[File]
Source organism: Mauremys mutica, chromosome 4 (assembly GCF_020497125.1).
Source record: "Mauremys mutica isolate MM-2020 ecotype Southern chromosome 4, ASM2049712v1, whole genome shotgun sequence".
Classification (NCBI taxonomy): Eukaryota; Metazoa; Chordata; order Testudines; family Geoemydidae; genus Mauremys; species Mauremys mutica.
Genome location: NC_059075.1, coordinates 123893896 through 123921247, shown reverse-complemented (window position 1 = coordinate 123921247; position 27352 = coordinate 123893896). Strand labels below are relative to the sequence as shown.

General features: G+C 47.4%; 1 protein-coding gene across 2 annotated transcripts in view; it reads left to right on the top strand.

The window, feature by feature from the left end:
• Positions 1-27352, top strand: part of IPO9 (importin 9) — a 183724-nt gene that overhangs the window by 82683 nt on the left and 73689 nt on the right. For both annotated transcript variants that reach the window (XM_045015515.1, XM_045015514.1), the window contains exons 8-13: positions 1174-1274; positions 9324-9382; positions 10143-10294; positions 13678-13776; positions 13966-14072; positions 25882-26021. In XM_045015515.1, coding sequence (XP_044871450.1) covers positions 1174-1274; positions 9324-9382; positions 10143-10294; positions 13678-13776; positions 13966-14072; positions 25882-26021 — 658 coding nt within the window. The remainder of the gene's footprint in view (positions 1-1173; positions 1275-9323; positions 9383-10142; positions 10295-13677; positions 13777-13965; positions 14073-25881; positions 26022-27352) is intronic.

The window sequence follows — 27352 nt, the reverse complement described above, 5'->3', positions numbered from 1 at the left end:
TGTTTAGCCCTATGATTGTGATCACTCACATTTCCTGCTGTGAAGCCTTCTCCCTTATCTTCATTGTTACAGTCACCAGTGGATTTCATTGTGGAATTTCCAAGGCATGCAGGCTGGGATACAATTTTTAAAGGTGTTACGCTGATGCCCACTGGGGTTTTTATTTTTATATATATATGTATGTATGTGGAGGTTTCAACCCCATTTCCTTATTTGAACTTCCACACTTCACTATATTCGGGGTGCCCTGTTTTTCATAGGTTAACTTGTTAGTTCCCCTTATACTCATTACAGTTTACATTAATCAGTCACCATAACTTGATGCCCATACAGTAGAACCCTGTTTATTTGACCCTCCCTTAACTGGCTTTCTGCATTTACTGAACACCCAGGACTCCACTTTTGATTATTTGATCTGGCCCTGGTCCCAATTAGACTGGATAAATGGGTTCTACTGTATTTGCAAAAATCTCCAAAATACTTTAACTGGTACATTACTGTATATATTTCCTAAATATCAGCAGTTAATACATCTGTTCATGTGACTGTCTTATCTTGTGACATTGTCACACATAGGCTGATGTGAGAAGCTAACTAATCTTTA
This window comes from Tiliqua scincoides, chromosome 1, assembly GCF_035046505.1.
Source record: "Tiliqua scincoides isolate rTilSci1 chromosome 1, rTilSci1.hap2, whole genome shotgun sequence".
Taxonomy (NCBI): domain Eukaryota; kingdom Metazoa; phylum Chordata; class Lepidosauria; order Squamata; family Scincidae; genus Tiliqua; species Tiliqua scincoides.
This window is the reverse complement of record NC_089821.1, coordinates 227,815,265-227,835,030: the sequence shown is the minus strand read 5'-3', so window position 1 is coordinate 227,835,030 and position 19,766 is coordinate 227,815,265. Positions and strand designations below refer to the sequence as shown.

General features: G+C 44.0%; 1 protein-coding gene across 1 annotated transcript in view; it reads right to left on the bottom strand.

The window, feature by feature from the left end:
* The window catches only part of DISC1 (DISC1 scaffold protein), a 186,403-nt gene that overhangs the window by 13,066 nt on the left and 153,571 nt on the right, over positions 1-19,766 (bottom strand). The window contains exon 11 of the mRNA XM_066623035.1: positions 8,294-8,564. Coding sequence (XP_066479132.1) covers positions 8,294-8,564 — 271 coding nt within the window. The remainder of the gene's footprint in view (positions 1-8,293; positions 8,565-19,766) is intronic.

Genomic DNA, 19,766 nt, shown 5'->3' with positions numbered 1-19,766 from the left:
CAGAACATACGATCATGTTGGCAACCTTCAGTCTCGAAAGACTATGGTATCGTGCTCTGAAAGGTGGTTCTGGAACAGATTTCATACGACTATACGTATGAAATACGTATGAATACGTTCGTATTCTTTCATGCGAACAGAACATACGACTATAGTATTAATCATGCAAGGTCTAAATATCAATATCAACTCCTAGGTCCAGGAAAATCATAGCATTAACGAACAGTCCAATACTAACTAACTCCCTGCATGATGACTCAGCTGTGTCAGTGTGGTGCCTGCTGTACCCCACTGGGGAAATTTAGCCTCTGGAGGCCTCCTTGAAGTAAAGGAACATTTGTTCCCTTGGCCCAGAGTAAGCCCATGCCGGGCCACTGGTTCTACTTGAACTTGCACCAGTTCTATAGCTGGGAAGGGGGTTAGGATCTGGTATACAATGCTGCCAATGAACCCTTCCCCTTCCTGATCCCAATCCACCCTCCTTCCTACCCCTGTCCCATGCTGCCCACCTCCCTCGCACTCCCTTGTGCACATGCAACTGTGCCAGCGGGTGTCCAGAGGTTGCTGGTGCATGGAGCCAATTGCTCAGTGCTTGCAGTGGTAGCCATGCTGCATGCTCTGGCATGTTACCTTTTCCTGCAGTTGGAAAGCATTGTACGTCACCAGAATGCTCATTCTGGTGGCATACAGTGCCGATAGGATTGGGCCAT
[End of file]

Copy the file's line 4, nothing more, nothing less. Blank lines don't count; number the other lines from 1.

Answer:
Genome location: NC_059075.1, coordinates 123893896 through 123921247, shown reverse-complemented (window position 1 = coordinate 123921247; position 27352 = coordinate 123893896). Strand labels below are relative to the sequence as shown.